A Simple Interpretation of Punta Fuego

IMG_5440They call this place Punta Fuego, a Spanish name.

“Punta” in English means a tip or point (in this particular case, of land), and “fuego” means fire. “Punta Fuego” is hard to translate, but “Fire Point” is probably a close literal translation.

Historical references cite the Battle of San Diego, which was fought on these waters between Spanish and Dutch forces in 1600, as the origin of the name.

But I’m not a historian, my interpretation is simpler.

The setting sun turns into a ball of fire, and the land and sea and sky become punta fuego.


(In the province of Batangas in the Philippines.)
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Five Things I learned From a Fisherman

It was a rainy day at this village where fishing is still done the traditional way – with hook and line.

The boats were safely on shore, but I noticed someone working in his boat and he was gracious enough to share some of his time. Here are some of the things I learned.

1. Even when it’s stormy, you still have to work and prepare for when the sun comes out. Preparation is part of catching the fish and takes as long as the time at sea.

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2. Chicken feathers make good bait. Never underestimate the hidden treasure in ordinary things – they can be the secret to a livelihood.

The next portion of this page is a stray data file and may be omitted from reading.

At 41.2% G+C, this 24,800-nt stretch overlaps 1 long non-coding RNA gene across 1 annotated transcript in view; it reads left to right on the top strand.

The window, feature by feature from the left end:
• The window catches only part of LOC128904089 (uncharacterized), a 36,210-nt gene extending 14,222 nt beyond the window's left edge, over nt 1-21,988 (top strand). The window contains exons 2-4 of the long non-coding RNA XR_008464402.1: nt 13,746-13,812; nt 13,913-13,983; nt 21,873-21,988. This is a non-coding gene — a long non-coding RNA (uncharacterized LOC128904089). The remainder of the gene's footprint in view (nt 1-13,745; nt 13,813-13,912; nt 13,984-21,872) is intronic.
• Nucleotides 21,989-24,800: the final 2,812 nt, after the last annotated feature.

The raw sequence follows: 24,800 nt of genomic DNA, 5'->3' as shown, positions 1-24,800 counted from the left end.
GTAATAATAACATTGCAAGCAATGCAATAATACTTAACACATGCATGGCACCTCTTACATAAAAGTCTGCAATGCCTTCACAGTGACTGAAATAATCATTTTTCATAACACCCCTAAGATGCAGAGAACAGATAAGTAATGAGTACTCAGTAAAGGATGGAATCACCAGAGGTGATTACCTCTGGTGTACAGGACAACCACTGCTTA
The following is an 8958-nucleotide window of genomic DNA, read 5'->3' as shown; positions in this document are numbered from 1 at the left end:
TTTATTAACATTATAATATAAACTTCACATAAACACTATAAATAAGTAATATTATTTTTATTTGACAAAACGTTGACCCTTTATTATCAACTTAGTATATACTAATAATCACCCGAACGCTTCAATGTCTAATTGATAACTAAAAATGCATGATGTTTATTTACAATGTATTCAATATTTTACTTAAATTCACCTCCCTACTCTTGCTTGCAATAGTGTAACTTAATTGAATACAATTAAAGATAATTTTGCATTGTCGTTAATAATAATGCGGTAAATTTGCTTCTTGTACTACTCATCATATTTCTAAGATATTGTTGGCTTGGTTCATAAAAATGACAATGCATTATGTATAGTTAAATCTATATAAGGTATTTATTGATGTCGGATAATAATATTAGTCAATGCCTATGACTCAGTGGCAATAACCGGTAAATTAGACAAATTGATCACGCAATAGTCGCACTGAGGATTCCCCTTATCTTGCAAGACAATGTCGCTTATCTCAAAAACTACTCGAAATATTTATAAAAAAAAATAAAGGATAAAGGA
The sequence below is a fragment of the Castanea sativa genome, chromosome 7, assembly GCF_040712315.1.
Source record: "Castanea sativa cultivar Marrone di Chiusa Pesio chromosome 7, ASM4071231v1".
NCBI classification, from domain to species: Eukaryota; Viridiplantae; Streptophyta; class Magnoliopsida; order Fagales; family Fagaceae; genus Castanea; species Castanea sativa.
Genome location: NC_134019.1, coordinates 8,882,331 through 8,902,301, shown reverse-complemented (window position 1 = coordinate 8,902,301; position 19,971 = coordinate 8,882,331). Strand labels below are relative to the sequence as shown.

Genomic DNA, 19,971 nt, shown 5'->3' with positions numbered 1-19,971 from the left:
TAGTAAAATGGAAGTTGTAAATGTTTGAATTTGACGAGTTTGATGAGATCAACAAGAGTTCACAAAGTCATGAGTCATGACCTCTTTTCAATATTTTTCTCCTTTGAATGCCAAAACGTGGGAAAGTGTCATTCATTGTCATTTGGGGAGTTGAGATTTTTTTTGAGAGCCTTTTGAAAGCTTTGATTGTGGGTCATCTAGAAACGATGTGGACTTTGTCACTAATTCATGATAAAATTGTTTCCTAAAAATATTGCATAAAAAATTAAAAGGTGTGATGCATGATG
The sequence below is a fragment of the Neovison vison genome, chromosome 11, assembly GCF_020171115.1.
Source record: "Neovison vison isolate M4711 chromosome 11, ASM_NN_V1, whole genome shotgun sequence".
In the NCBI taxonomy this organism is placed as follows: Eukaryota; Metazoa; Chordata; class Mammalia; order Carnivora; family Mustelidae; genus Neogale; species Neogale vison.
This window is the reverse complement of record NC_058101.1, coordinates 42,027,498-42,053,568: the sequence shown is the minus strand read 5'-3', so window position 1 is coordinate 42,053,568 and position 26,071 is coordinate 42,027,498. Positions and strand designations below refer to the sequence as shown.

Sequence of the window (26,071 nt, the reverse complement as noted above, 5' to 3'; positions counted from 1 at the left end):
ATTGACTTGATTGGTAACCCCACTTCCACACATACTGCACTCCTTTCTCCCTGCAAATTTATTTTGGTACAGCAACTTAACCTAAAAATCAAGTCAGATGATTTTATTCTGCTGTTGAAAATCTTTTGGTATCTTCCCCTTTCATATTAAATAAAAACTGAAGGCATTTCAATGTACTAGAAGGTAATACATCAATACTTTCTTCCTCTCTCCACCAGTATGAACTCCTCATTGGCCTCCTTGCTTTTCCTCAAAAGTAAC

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3. If you don’t get out and catch some fish, you don’t eat. The world doesn’t owe you a living. But it isn’t always stormy and the sun does come out.

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4. Don’t be afraid of the waves when you go out to sea, you will get used to them. But watch out for the clouds and rain that hide the stars and mountains that guide your way home.

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5. There is always reason to smile.

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I thank Mr. Fisherman for the lessons I picked up that day.


 Traditional

(On the island of Mindanao in the Philippines.)

Fragrant Surprise from Ylang-ylang

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The essential oil from Ylang-ylang is highly valued and used in perfumes such as Chanel No. 5.

Its fragrance is described as “rich and deep with notes of rubber and custard, and bright with hints of jasmine and neroli.”

No wonder the garden smells heavenly when it blooms!


The name ylang-ylang is derived from the Tagalog term ilang-ilang for the tree that is a reduplicative form of the word ilang, meaning “wilderness”, alluding to the tree’s natural habitat… The plant is native to the Philippines, Malaysia and Indonesia and is commonly grown in Madagascar, Polynesia, Melanesia, Micronesia and Comoros Islands. It grows in full or partial sun, and prefers the acidic soils of its native rainforest habitat. – Wikipedia

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